¶5 The trial court summarily dismissed the notice. It determined VanDerMeulen was not entitled to relief under Rule 32.1(f) because it did not apply to successive proceedings and that his claims of ineffective assistance and trial error could not be raised in an untimely proceeding. As to VanDerMeulen's claim of newly discovered evidence pursuant to Rule 32.1(e), the court noted, inter alia, that VanDerMeulen's “conclusory statements about when he obtained access to the [case] materials” were insufficient to determine whether VanDerMeulen had “exercised reasonable diligence in obtaining this information.” Finally, it rejected his claim of actual innocence under Rule 32.1(h), concluding he had “failed to meet” the burden of showing “a reasonable fact finder could not find the defendant guilty.” This petition for review followed.

¶6 On review, VanDerMeulen first asserts the trial court erred in characterizing the proceeding as successive because his earlier proceeding “pertained to the revocation ONLY.” He points to the trial court's order appointing counsel in that proceeding, which states the “Rule 32 proceeding has been timely filed as it pertains to ․ the probation revocation in CR 2012-0153633-001.” But VanDerMeulen is not entitled to relief even if we assume, without deciding, that his first Rule 32 proceeding was limited to the revocation proceeding and, therefore, that this proceeding should be treated as an of-right proceeding as to his guilty plea.1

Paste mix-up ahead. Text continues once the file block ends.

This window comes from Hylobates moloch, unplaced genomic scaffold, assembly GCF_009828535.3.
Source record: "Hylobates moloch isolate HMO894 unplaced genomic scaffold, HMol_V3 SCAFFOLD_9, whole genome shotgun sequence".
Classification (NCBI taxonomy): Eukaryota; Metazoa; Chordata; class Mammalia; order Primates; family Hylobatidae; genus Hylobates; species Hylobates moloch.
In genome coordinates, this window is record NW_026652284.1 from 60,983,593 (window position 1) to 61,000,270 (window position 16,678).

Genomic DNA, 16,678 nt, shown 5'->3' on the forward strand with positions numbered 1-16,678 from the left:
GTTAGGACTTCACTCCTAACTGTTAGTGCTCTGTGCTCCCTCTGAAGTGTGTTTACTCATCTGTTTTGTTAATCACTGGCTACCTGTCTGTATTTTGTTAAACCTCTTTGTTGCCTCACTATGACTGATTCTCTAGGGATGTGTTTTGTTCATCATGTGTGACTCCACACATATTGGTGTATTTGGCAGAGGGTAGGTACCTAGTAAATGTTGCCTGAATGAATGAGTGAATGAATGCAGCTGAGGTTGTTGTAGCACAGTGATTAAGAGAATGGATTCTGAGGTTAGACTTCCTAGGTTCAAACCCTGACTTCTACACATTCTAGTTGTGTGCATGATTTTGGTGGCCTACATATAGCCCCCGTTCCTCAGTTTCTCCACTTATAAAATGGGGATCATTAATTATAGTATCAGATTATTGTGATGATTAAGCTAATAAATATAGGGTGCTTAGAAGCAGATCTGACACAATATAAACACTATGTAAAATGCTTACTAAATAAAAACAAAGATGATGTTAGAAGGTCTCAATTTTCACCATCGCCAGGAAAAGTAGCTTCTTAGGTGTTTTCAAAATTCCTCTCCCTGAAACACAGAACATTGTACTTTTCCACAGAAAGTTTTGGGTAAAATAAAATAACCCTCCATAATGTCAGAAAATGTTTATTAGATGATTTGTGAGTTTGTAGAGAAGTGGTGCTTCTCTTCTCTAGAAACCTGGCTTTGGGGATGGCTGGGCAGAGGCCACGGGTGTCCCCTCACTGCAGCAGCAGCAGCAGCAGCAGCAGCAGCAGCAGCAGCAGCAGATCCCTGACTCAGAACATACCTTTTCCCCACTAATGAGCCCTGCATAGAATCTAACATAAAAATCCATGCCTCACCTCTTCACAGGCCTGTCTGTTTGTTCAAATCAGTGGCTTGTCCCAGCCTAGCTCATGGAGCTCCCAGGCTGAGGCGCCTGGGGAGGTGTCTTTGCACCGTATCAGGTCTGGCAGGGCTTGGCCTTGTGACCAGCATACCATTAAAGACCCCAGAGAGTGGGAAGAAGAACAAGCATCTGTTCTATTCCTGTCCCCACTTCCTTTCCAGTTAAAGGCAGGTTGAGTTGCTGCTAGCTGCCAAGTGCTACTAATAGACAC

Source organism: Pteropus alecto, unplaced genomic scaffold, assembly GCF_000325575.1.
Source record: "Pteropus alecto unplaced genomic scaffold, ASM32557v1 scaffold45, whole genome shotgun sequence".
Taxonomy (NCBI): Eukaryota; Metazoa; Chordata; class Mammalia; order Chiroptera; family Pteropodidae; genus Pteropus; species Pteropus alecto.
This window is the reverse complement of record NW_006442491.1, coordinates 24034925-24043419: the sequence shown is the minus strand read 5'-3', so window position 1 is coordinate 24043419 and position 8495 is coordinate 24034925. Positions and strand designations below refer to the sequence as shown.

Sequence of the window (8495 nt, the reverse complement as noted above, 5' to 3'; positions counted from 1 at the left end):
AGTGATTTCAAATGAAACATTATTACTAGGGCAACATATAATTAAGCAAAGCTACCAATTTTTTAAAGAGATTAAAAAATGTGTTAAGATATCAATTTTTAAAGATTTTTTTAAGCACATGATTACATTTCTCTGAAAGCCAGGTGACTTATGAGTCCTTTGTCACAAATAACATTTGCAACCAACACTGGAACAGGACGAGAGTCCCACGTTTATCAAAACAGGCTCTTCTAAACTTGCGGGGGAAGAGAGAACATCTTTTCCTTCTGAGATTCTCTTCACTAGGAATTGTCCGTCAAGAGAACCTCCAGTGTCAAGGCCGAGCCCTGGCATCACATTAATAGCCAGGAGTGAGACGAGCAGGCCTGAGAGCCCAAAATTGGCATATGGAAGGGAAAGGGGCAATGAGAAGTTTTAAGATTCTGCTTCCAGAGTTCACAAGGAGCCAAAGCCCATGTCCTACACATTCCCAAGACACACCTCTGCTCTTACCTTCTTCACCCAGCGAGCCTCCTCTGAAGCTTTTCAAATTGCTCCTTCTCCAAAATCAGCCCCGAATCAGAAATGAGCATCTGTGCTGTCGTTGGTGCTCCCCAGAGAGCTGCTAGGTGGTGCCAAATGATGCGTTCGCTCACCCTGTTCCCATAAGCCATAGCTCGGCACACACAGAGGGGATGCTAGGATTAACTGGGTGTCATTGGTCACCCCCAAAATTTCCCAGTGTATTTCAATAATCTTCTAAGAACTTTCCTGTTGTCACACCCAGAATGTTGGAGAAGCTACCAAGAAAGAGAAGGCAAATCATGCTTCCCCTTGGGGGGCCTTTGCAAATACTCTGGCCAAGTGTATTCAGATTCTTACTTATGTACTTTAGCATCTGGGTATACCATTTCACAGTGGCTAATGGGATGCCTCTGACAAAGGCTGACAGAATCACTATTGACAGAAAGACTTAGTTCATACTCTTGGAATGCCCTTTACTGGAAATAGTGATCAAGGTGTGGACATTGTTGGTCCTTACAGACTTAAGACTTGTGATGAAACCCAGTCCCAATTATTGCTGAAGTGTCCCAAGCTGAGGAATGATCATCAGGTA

¶7 VanDerMeulen's notice was untimely, having been filed years after his guilty plea and disposition. Ariz. R. Crim. P. 32.4(a). He was therefore restricted to claims under Rule 32.1(e) through (h). Ariz. R. Crim. P. 32.4(a). And, before he could raise such claims, he was required to “set forth the substance of the specific exception and the reasons for not raising the claim in the previous petition or in a timely manner.” Ariz. R. Crim. P. 32.2(b). Thus, the trial court was required to dismiss the notice if it did not include the “specific exception and meritorious reasons ․ substantiating the claim and indicating why the claim was not stated in the previous petition or in a timely manner.” Id.